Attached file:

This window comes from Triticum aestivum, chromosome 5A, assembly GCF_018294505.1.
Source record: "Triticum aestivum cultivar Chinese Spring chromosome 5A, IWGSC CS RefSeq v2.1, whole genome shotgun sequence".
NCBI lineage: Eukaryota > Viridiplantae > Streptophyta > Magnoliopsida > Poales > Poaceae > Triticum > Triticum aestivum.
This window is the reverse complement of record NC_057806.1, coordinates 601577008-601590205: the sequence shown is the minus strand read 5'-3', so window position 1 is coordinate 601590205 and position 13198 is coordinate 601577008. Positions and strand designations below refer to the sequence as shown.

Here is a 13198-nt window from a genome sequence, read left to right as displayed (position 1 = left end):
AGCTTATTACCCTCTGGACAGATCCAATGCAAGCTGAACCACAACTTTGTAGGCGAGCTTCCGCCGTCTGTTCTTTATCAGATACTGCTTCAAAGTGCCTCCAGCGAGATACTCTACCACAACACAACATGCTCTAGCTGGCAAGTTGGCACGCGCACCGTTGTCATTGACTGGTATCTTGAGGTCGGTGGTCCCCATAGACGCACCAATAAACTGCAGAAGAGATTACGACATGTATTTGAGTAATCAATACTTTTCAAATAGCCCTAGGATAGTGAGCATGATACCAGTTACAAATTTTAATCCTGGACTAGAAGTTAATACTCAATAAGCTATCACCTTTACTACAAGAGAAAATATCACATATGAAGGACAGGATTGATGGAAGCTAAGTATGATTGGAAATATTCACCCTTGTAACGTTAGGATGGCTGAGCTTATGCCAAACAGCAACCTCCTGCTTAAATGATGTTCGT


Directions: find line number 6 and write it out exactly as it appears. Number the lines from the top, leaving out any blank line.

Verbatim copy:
AGCTTATTACCCTCTGGACAGATCCAATGCAAGCTGAACCACAACTTTGTAGGCGAGCTTCCGCCGTCTGTTCTTTATCAGATACTGCTTCAAAGTGCCTCCAGCGAGATACTCTACCACAACACAACATGCTCTAGCTGGCAAGTTGGCACGCGCACCGTTGTCATTGACTGGTATCTTGAGGTCGGTGGTCCCCATAGACGCACCAATAAACTGCAGAAGAGATTACGACATGTATTTGAGTAATCAATACTTTTCAAATAGCCCTAGGATAGTGAGCATGATACCAGTTACAAATTTTAATCCTGGACTAGAAGTTAATACTCAATAAGCTATCACCTTTACTACAAGAGAAAATATCACATATGAAGGACAGGATTGATGGAAGCTAAGTATGATTGGAAATATTCACCCTTGTAACGTTAGGATGGCTGAGCTTATGCCAAACAGCAACCTCCTGCTTAAATGATGTTCGT